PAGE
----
The advice is always to decrease lactose and gluten intake. But we do not suggest it for low ovarian reserves – we suggest it for patients that have a history of endometriosis or adenomyosis. Not all patients are candidates to diminish lactose or gluten intake and it’s not mandatory for all women over 40. We suggest doing that because we see that there is a correlation between the inflammation provoked by lactose or gluten intake with inflammation occurring around the uterus because of adenomyosis and endometriosis. So if you have been diagnosed with adenomyosis or endometriosis, then yes – I suggest you do that regardless of your age.

Do you recommend Melatonin for low ovarian reserve patients? Is 1 milligram a day worthwhile? Can it interact with any of the protocol drugs?

We give Melatonin because we have some products that include it. We include myo-inositol, chiro-inositol, zinc, selenium. Yes,1 milligram a day is worthwhile – not only for low ovarian reserve patients but also for polycystic patients. We give Melatonin to all our patients who will undergo a stimulation protocol. And no, it does not interact with any other drug.

I gained 4 kilos after each transfer in a short time. I started exercising a lot now. How many weeks before the next transfer should I slow down?

You can exercise normally just till the day of the embryo transfer. After the transfer, you can have a normal lifestyle – just make sure you do not do heavy exercises. There is no indication to rest unless you have a very pathological uterus. Then bed rest is then suggested. However, it happens in a very little percentage of our patients. Generally, there’s no need to stop exercising, you can go ahead and have a normal life until the day of the embryo transfer. Afterwards, if there is no contraindication, you can continue with exercises – but maybe a little less heavily.

I am using donated eggs. Should I still have my fallopian tubes investigated? And would DHEA be of any help? I do not have high testosterone.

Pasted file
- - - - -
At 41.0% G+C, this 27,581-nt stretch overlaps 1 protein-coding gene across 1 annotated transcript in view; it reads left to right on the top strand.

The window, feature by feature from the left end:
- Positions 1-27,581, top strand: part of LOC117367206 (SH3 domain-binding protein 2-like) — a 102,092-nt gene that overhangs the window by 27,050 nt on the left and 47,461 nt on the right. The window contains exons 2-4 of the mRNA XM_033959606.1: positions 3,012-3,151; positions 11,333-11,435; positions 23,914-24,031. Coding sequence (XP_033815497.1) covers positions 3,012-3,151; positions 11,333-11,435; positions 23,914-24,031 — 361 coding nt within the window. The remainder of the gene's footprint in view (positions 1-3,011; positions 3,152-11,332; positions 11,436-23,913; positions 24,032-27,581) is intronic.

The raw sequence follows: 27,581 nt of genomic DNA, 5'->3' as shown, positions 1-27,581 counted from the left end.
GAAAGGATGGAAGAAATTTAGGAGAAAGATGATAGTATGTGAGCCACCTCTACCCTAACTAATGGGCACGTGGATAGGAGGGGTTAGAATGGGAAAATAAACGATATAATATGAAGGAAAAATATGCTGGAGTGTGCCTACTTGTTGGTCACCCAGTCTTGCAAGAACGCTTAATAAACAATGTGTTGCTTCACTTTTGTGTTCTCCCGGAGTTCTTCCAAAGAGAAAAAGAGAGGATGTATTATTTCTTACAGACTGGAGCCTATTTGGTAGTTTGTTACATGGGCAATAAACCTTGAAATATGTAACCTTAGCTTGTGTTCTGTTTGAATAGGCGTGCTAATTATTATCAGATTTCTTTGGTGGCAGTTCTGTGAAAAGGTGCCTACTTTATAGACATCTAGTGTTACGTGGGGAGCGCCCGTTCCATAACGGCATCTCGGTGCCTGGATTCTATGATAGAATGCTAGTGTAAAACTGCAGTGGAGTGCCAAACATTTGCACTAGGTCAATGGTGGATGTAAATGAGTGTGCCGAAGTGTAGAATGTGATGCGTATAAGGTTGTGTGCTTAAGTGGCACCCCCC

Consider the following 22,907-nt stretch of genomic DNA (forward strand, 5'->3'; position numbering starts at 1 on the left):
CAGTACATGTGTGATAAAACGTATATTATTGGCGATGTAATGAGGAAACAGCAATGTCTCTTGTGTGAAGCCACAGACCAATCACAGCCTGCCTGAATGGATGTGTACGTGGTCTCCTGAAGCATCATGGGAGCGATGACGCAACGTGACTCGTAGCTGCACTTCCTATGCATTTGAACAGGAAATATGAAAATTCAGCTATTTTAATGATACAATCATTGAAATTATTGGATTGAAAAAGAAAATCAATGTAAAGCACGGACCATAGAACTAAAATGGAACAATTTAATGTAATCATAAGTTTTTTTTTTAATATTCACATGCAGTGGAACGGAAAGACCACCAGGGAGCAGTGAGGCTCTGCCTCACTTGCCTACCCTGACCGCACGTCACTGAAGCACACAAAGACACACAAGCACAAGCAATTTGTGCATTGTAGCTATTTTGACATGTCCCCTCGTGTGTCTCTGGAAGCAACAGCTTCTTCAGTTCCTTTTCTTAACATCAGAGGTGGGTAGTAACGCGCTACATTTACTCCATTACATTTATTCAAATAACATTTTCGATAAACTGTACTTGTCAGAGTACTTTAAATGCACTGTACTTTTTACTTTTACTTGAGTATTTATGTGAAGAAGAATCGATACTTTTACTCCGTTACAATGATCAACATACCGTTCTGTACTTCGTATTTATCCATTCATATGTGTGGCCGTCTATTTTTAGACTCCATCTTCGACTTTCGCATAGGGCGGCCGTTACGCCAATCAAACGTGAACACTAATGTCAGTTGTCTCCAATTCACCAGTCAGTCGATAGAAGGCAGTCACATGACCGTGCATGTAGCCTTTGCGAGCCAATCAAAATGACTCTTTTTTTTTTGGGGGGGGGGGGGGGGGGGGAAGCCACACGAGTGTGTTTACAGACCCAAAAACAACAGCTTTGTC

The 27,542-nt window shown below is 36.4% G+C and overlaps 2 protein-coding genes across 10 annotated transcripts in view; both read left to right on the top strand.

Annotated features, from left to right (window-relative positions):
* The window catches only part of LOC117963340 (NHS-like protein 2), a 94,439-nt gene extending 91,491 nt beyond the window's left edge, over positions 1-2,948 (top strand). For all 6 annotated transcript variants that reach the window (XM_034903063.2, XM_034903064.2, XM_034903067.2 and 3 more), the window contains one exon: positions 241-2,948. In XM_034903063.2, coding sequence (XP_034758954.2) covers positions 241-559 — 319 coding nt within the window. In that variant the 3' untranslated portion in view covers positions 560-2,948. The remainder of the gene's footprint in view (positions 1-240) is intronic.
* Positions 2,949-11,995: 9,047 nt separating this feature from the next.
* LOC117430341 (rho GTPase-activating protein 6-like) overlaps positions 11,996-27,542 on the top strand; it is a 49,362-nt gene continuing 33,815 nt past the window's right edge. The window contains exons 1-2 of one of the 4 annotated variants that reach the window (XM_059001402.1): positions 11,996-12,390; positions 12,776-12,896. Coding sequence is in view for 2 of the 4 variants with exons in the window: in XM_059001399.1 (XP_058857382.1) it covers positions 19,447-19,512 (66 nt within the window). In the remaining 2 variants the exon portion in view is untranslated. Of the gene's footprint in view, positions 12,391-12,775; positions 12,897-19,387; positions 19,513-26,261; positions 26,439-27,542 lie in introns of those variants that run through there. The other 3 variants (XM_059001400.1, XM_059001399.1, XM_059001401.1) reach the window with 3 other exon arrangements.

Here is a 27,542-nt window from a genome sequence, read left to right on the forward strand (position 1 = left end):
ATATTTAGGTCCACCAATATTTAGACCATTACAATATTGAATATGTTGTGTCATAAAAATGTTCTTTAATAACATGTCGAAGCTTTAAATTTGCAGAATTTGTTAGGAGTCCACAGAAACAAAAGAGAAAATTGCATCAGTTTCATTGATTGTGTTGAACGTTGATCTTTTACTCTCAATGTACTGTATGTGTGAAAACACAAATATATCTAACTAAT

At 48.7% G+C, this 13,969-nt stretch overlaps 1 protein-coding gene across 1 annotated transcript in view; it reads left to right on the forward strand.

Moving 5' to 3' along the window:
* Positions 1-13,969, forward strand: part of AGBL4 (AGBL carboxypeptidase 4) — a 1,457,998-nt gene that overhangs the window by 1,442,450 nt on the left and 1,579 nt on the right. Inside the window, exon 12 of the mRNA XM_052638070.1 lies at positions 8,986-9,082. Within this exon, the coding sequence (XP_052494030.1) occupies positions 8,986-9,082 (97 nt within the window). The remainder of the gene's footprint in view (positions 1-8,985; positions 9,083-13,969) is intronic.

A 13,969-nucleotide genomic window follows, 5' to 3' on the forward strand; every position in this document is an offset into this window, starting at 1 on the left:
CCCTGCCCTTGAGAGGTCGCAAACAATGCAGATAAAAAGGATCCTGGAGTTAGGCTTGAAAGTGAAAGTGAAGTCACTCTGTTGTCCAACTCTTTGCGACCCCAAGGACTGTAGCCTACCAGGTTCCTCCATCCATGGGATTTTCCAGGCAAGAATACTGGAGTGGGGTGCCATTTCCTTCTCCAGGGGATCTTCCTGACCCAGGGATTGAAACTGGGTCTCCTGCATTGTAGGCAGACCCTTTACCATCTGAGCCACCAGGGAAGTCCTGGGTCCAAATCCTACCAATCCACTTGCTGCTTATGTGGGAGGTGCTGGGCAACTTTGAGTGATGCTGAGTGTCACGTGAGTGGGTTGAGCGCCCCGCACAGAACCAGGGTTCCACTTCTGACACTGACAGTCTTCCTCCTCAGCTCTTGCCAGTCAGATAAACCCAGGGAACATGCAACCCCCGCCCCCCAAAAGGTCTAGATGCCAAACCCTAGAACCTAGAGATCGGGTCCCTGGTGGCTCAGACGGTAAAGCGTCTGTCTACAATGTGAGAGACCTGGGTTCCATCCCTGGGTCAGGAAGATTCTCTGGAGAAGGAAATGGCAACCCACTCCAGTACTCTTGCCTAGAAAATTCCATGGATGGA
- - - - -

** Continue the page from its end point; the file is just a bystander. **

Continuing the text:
If you are not undergoing a stimulation protocol, then DHEA is not helpful to you. In such a case, I don’t suggest you to use it. And yes, investigate your fallopian tubes. If you have undergone egg donation, have failed it and have never been tested for the fallopian tubes, then yes – get tested.

I have been taking CoQ10 and DHEA for three months. Do you think it will make a difference in my AMH which is 0.02? I’m 44 and I’d like to use my own eggs.

No, they won’t make a difference in the AMH count. They can make a difference in the quality of your eggs. But remember that at the age of 44, you will need a huge amount of eggs to have a normal embryo. So if you want to use your own eggs, my suggestion is to get tested for abnormal embryos – in order to discard chromosomally abnormal embryos. You can go on and take CoQ10 and DHEA but remember they can help you with your eggs’ quality and not with AMH count. The latter won’t be altered. Unfortunately, the lower AMH count is the product of ageing.

I tested positive for rubella IgG (67.3 IU/ml). Can it be treated before IVF? Prolactin level is 39.5 µg/L . Is there any danger for the treatment?

If you tested positive for rubella IgG, it means that you have been vaccinated. So that’s good and you don’t have to do anything. If you had negative IgG results, our suggestion would be to get vaccinated. Your prolactin level is not very high so no there’s no danger for the treatment. Prolactin is a stress hormone that can be elevated because of many factors. So if you had a high level of prolactin, we would suggest repeating that test after one month.  We’d suggest you to just be calm before the test and if it does go down, then it’s ok. If the prolactin levels are increased or very high, then we have to study you to see if the gland that produces that hormone in our brains is not increased in size. That can account for alteration during the pregnancy. But now, before going for IVF treatment, that value you have is not very high.

I am scheduled for a frozen embryo transfer (FET) in 5 days. I have a (very) retroverted uterus and my age is 44. Is there anything you would or would not recommend to me? E.g. ultrasound-guided embryo transfer?

Retroverted uteruses are a big challenge because it’s very difficult to see them through an abdominal ultrasound. Transfers can be very difficult. Sometimes retroverted uteruses are challenging because their functionality is a little worse with respect to anteverted uteruses. So yes, doing ultrasound-guided soft catheter embryo transfer is mandatory. Most clinics offer it nowadays. You don’t have to experience any pain, any contractions and you don’t have to be uncomfortable that day. That’s my only suggestion.

Is an ultrasound-guided embryo transfer vaginal?